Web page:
1. Usernames and Passwords. Yes I said it. Every I.T. person has told you not to write down your passwords. There are many desks that I have come across where the password is a post-it note on the monitor, hidden under a keyboard or mouse pad, or in a desk drawer. This is not where you should write them down. There are many digital tools out there these days that can keep usernames and passwords safe and encrypted. Do a little research on them and find out one that will work best for you and your organization. You can even just have them on a piece of paper and placed in the company safe. What usernames and passwords should be documented? A few of the key ones are Firewalls, Routers, Switches, Financial Programs, Servers, and anything that might take a long time to reconfigure if you had to reset it to factory defaults (or that somebody else has to reset to factory defaults and rebuild from scratch).
2. Key business procedures or troubleshooting. Does the internet go out every once in a while, but all it takes is rebooting things in a certain order? How about the Quickbooks files not allowing multiple users to connect at the same time? These procedures can be very company specific, but you know what they are. Something where people give you a call in a panic because they can’t do something and you become their hero. Create procedure on how to do these things, so when you are on the beach in Hawaii, you can worry about your next fruity cocktail and not work. A good procedure will contain step by step instructions, contain pictures or screenshots and give the person using it a list of things to be expected when completing it.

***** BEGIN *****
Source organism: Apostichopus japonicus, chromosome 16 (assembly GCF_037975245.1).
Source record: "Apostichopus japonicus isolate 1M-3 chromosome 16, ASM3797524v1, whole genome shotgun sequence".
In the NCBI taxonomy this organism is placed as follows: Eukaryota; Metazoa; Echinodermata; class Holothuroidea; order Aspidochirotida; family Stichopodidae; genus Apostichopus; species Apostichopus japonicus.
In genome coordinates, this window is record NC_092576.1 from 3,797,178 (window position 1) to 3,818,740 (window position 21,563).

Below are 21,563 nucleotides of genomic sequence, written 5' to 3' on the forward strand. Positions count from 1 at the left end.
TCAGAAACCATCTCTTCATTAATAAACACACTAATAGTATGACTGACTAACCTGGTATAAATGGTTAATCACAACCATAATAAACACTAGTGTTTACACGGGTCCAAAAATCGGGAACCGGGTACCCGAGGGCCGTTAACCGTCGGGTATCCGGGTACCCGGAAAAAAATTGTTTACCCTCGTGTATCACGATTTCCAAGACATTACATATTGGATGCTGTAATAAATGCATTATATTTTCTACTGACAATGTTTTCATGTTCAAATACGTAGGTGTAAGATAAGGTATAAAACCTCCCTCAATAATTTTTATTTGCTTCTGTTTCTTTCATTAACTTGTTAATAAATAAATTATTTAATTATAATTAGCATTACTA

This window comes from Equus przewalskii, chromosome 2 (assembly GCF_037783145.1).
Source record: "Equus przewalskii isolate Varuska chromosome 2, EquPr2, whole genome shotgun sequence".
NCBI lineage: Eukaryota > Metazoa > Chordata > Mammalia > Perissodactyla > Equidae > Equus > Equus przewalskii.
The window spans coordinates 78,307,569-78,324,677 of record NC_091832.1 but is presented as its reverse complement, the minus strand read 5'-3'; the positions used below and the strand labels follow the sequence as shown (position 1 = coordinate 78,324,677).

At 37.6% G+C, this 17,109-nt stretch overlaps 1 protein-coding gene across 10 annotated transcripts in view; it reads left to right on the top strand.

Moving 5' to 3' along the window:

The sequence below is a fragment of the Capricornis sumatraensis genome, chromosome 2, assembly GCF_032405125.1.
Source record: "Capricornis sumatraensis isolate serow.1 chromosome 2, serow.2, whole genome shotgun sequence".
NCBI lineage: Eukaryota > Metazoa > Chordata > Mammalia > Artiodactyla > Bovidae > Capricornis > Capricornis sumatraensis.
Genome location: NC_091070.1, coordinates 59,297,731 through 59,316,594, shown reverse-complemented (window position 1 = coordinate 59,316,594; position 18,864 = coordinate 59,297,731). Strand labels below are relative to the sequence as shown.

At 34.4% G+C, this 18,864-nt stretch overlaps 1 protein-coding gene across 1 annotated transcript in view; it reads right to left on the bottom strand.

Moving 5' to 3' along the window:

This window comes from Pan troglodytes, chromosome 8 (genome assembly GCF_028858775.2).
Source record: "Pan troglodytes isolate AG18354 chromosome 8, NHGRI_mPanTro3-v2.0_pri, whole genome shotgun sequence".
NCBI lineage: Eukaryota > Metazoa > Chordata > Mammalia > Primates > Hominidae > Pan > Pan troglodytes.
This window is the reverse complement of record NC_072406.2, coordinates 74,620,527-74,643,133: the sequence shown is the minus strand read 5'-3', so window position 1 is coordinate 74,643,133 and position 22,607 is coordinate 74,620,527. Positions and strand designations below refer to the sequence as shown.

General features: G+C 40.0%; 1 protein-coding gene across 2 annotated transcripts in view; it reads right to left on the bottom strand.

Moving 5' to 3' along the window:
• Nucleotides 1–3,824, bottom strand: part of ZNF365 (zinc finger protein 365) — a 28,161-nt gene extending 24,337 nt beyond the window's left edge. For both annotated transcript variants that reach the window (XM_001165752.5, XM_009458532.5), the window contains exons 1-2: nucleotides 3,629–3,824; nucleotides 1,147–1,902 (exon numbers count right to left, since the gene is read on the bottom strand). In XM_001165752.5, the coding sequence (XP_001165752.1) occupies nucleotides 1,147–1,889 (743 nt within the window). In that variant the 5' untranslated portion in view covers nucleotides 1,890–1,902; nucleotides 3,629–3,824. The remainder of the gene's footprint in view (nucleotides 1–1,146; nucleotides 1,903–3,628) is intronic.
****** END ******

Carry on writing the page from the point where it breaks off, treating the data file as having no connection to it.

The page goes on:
3. Policies. There are many policies to be concerned about during this digital age, and they can be vastly different from company to company. Do you not want your employees going to Facebook? How about WiFi usage on a personal device? What happens when an employee access the corporate network from home on their own computer, which may or may not have a virus? Whatever your digital policies are, don’t make them verbal. Have them written out clearly and have your employees sign off on them so they understand what they can or should not be doing.
4. Network Diagram. Whether you are a business with 1 computer and a connection to the internet or span multiple locations, a network diagram is an important document. This document will allow for fast troubleshooting or in a large emergency, get someone else up to speed quickly. Things that are key in your network diagram are how and where things connect, where they are located, network numbering schemes and sub nets. Remember to include things like circuit id’s, makes and models, and a key or legend if it begins to grow or has multiple types of devices. Don’t get intimidated, sketch it out by hand first!
5. Inventory. Not only do you need this for tax purposes, but it will help you decide what needs to be upgraded next. A good inventory will include make and model, support phone numbers, warranty information, cost, when it was purchased, its intended use.